Book acknowledgment reads: . . . I am grateful to the staff of Georgetown's Lauinger Library, and in particular to the Woodstock Collection, for much help over the years . . . 

Stacks BR750 .H57 1996

The Poor Belong to Us: Catholic Charities and American Welfare

Dorothy M. Brown (Georgetown University Emeritus Faculty, Department of History) and Elizabeth McKeown (Georgetown University Emeritus Faculty, Department of Theology and Religious Studies) 

Cambridge, Mass. : Harvard University Press, 1997

Book acknowledgment reads:. . . Marty Barringer of Special Collections and Jon Reynolds and his staff at the Georgetown University archives introduced us to the important Tierney-America collection, and Kathleen Lyons and the staff of interlibrary loan services at Georgetown’s Lauinger Library have been unfailingly helpful . . . 

Stacks BX2347.8 .P66 B76 1997

Cover of brochure on Conditions Governing Payments to Charitable Institutions. Budget for 1916 As Adopted by the Board of Estimate and Apportionment [The City of New York]

Conditions Governing Payments to Charitable Institutions. Budget for 1916 As Adopted by the Board of Estimate and Apportionment [The City of New York]

Richard Tierney Papers, Box 1, Booth Family Center for Special Collections

Appendix to address of Herman A. Metz, 1915

Appendix to address of Herman A. Metz Before The Committee on Taxation Constitutional Convention. Associates of Private Charities, Inc. 52, Chambers Street, New York, 1915

Richard Tierney Papers, Box 1, Booth Family Center for Special Collections

Ruin of the Roman Empire

James J O'Donnell (Georgetown University Provost, 2002-11)

New York : Ecco, 2008

Book acknowledgment reads: . . . My gratitude to Artemis Kirk, Georgetown University Librarian, and to her splendid staff is equally immense . . .

Stacks DG311 .O49 2008

Photograph of James O'Donnell, 2002

Provost James O'Donnell, pictured on March 12, 2002 with former Provost Dorothy Brown seen to his right (Georgetown University Archives)

The First 125 Years: 1870-1995: An Illustrated History of the Georgetown University Law Center

Daniel R. Ernst (Georgetown University Professor of Law)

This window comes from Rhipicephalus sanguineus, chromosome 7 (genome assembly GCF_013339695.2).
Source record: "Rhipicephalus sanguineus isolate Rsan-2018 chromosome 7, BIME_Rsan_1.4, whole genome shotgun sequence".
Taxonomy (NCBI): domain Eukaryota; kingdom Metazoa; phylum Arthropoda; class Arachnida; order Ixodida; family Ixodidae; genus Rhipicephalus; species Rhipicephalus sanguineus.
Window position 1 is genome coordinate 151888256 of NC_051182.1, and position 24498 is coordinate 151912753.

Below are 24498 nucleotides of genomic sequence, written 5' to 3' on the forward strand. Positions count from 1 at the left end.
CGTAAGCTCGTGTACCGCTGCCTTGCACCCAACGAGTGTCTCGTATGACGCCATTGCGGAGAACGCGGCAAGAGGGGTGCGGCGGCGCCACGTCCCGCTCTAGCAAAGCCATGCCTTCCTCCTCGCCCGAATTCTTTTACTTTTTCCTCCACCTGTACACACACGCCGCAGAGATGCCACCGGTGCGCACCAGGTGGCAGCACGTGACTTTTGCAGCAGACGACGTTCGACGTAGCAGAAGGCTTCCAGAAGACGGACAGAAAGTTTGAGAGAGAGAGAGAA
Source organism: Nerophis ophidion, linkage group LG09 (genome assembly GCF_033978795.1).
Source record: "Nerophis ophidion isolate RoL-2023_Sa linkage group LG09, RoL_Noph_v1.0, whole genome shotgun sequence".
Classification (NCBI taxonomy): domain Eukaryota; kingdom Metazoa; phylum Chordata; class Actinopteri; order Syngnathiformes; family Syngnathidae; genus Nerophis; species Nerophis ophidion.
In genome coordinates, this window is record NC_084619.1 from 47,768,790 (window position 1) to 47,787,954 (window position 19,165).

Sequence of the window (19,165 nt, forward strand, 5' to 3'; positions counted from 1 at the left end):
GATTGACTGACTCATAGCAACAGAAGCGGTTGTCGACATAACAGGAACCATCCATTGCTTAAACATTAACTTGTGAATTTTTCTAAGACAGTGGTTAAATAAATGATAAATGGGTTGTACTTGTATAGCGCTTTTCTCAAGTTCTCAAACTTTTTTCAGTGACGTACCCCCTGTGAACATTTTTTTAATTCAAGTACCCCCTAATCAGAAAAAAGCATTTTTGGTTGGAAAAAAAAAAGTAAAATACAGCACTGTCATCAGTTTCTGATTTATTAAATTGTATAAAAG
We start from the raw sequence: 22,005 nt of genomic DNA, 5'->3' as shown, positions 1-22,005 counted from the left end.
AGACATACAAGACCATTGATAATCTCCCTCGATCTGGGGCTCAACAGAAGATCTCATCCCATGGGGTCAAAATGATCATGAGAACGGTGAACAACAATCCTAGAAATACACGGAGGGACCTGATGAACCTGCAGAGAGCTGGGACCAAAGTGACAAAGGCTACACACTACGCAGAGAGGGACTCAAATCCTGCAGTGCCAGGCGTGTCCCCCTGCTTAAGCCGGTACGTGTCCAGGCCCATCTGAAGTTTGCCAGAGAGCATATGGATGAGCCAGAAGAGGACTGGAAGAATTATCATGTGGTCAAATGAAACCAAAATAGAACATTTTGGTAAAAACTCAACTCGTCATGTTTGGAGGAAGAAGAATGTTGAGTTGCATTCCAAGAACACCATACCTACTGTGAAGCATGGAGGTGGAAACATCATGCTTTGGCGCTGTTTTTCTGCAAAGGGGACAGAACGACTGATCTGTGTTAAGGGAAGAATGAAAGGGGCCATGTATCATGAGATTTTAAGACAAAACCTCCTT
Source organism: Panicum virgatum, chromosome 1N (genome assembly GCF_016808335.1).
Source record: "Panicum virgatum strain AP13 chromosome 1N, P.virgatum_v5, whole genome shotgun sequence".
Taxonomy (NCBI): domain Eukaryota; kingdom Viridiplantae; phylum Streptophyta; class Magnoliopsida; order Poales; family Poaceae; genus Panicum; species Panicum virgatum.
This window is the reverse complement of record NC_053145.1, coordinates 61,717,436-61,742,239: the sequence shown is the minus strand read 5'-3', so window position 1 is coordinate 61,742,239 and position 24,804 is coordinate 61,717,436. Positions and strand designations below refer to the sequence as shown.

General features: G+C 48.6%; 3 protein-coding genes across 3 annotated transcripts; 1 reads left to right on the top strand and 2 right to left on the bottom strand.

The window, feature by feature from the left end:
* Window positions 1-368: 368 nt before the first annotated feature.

Georgetown University Law Center, 1995

Digital Georgetown http://hdl.handle.net/10822/1043490  

Book acknowledgment reads: . . . Jon Reynolds, the Archivist of Georgetown University, and his staff, aided research into collections under his jurisdiction . . . with unfailing efficiency, intelligence and good humor.  Dave Hagen and Evan Sheppard rendered much appreciated photographic services . . . 


Program from the Law Department Commencement, 1872

Program from the first Law Department Commencement, June 4, 1872 (Georgetown University Archives)

Photograph of Law School Building, 6th and E Streets, NW, ca. 1925

Law School Building, 6th and E Streets, NW, ca. 1925 (Georgetown University Archives)

Travels of a T-Shirt in the Global Economy: An Economist Examines the Markets, Power and Politics of World Trade

Pietra Rivoli (Georgetown University Professor, McDonough School of Business)

Hoboken, N.J. : John Wiley and Sons, 2005

Book acknowledgment reads: . . . Thanks, too, to Jennifer Boettcher of the Lauinger Library at Georgetown . . .

Stacks HD9969.S6 R58 2005

Invitation to Library Associates event: Travels of a T-Shirt in the Global Economy with Pietra Rivoli, 2005

Invitation to Library Associates event: Travels of a T-Shirt in the Global Economy with Pietra Rivoli, McShain Lounge, June 1, 2005 (Georgetown University Archives)

Article in Library Associates Newsletter, summer 2005

“The Travels of a T-Shirt.” Library Associates Newsletter, summer 2005

Morbid Disconnect: The Battle Over Slave Health in the Early American Tobacco Industry (Honors Thesis Submitted to the Department of History, Georgetown University)

Andrew Meshnick C’2017

Acknowledgment reads: . . . I received invaluable help from across the Georgetown Library System. Specifically, Maura Seale, the American History reference librarian at Lauinger Library, helped me locate countless items in obscure history books. Since my first consultation in the fall of my freshman year on my Gandhi paper, Maura has been a tremendous resource throughout the research process. Once I identified items for my research, Dana Aronowitz and the Lauinger Library Interlibrary Loan team contacted libraries across the country to bring those items to Georgetown. I was often amazed to find items from far away states like Utah or Tennessee. The Bioethics Research Library was immensely helpful, both for helping navigate scientific literature and for employing me throughout the thesis writing process. The Bioethics Research Library’s Martina Darragh, Roxie France -Nuriddin, Patty Martin, and Professor Laura Bishop have all shared with me their expertise, encouragement, and often snacks. The Bloomer Science Library’s Jill Hollingsworth and Holly Surbaugh provided expertise on the history of science . . .